Allegories in Glass
Pre-pandemic, Philadelphia-based glass artist Judith Schaechter 83 GL started this year on a high note, with major exhibitions making her work available to ever-growing audiences.
“I find the beauty of glass to be the perfect counterpoint to ugly and difficult subjects.”
Almost Better Angels, Schaechter’s winter solo show at Claire Oliver Gallery (which represents her) in NYC, drew great responses from visitors. And The Path to Paradise, her first major survey exhibition, went on view in mid February at the University of Rochester’s Memorial Art Gallery (MAG) in upstate New York.
Featuring 45 stained-glass panels and a selection of related drawings and process materials, the exhibition is on view (now digitally) at MAG through September 24 and will then travel to the Toledo [OH] Museum of Art and the Des Moines [IA] Art Center, pandemic-related protocols permitting. It’s also accompanied by an exhibition catalogue detailing her process and trajectory as an artist.
“I like to see what possibilities lie in mating difficult emotional ideas with sensuous but cruel materials.”
“When I first tried glass, the clouds parted and the angels came out,” Schaechter quips in a video made in conjunction with the Path to Paradise exhibition. “I like to see what possibilities lie in mating difficult emotional ideas with sensuous but cruel materials.”
In Schaechter’s richly detailed tableaus, animals are covered in blood and female protagonists appear to writhe in pain. Imagined bird species take wing against vibrant blue backdrops and explosions of multicolored flowers.
“My work is centered on the idea of transforming the wretched into the beautiful in theme as well as design,” she explains. “And I find the beauty of glass to be the perfect counterpoint to ugly and difficult subjects.”
The new exhibition catalogue describes Schaechter’s kaleidoscopic creations as “intentional seductions, alternative visions of beauty and radical statements of female experience.”
But the plainspoken artist says she’s just as likely to draw inspiration from Mad Magazine as from Renaissance masters, ancient mythology and medieval manuscripts.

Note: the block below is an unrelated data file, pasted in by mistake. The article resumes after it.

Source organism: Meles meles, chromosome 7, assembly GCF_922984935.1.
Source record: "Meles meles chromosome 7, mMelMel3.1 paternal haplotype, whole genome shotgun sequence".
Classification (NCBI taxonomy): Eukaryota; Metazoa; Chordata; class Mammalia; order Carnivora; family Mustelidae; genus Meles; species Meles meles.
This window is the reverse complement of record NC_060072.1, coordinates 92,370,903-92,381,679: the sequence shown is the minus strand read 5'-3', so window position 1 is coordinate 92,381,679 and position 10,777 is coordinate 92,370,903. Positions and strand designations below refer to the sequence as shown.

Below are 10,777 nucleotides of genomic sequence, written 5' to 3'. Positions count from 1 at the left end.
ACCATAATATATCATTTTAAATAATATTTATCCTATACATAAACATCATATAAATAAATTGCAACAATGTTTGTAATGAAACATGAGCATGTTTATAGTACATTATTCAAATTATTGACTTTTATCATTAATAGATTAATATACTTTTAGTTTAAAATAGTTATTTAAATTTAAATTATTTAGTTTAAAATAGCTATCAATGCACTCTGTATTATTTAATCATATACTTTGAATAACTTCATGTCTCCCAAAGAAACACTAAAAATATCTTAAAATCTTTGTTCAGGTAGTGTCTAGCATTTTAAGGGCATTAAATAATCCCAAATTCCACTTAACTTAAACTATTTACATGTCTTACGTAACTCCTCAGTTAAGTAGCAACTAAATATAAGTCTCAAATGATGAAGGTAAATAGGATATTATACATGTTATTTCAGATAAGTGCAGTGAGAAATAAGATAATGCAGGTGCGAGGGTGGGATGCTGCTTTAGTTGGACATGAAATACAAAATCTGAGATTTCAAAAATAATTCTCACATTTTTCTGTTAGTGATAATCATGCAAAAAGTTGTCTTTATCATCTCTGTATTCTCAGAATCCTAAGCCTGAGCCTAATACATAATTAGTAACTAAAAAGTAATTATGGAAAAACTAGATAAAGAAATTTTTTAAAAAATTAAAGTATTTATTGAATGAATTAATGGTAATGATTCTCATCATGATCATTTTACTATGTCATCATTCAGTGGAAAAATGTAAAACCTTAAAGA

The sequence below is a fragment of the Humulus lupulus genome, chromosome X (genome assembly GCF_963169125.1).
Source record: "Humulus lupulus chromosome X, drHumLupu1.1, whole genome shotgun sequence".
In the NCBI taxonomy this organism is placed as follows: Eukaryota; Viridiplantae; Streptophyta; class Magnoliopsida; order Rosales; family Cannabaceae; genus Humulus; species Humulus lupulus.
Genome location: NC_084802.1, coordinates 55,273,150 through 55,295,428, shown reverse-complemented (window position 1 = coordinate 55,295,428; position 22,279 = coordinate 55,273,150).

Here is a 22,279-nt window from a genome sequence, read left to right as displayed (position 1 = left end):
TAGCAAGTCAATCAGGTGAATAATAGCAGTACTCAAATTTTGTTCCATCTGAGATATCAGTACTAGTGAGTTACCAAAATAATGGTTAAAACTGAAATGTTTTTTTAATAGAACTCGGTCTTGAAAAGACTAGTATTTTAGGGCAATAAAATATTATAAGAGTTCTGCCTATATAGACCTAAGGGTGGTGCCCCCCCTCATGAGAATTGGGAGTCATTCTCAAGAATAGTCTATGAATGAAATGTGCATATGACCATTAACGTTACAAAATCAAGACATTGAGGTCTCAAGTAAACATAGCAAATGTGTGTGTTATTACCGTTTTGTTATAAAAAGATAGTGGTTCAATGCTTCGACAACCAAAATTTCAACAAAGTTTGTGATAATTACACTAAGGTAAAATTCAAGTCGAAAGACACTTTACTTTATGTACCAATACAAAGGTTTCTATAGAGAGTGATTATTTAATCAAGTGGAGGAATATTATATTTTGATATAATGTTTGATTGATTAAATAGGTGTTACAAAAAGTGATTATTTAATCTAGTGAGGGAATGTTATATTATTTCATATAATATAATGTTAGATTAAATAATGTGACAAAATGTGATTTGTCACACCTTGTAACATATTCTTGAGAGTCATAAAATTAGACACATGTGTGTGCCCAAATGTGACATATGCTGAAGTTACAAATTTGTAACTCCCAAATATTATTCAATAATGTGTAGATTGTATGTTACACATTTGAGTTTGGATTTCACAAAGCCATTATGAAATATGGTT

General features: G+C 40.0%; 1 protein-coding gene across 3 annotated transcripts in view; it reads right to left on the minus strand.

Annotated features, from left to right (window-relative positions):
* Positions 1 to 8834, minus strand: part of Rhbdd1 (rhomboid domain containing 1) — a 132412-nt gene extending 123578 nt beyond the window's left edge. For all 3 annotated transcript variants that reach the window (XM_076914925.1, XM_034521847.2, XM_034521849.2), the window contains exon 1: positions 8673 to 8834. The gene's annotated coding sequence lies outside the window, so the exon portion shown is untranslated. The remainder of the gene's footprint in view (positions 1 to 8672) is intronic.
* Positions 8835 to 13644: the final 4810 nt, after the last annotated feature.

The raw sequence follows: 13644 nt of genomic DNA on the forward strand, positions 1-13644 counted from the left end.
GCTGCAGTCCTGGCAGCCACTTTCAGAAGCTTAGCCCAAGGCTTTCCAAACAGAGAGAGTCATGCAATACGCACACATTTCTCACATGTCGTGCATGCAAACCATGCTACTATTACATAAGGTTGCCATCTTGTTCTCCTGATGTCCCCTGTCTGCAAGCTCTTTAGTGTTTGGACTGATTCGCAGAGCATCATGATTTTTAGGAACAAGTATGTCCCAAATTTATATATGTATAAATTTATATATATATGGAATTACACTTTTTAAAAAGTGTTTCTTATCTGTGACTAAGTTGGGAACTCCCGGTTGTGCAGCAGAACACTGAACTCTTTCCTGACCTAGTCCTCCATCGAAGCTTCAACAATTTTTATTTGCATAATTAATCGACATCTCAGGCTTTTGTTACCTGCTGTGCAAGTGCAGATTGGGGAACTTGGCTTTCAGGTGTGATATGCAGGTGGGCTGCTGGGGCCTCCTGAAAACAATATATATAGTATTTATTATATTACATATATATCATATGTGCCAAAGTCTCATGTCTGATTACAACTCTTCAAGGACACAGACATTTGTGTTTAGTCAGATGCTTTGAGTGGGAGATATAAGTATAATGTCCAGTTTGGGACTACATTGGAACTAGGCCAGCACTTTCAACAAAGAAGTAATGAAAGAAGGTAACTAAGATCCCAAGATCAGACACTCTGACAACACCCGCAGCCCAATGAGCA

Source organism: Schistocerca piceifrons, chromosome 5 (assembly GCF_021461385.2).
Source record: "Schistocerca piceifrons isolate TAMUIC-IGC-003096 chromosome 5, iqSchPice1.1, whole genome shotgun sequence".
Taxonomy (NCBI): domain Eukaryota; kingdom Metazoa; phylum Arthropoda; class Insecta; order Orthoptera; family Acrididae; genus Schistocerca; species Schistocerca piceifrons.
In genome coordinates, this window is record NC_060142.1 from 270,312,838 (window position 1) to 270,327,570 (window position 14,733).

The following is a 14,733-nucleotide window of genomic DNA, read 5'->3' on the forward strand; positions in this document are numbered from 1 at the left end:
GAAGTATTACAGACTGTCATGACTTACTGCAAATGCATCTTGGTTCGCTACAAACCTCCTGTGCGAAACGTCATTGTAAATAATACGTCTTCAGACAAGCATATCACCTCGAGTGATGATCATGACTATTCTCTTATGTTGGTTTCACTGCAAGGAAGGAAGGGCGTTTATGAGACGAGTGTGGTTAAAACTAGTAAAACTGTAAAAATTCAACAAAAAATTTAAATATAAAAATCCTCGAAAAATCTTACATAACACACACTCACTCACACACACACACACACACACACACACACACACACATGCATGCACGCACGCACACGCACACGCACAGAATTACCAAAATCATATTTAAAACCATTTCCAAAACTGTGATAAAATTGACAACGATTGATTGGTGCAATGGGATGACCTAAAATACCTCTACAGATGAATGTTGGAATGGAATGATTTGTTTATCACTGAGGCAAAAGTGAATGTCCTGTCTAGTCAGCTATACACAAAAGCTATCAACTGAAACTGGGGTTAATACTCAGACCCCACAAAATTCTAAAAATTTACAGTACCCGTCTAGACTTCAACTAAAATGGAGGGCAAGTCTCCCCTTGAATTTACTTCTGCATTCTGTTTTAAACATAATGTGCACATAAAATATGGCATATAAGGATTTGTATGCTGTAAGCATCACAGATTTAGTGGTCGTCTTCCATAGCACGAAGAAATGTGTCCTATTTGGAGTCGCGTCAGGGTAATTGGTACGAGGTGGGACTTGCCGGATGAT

Stained glass is “persuasive not because [of the] narratives but because the colors are overwhelming and the light is sublime.”
“I start my process with some sort of a sketch,” Schaechter says, “generating tons and tons of material before I actually make a piece.” The figures in her work are generally engaged in activities that are both ambiguous and universal.
“Schaechter’s genius is found in her unorthodox notions about the centuries-old tradition of stained glass, most often associated with medieval architecture and stories of Christianity,” says Toledo Museum curator Diane Wright. “She not only adds a new visual repertoire to stained glass but also applies innovative technologies to long-established methods.”
By layering different-colored pieces of flash glass on top of one another and creating a kind of sandwich, Schaechter is able to construct complex images using multiple hues. Where she deviates from traditional technique, she says, is in carving out shapes from each layered section, removing the surface color to reveal what’s underneath.
The results are captivating and have earned the artist multiple awards over the years, including a Guggenheim, two National Endowment for the Arts fellowships, a Louis Comfort Tiffany Award and recognition from the Joan Mitchell Foundation.
“I’m not a religious person, but I understand that the function of stained glass in a church or synagogue is to create radiant light,” Schaechter says. “It’s so persuasive not because the pictures are convincing narratives but because the colors are overwhelming and the light is sublime.”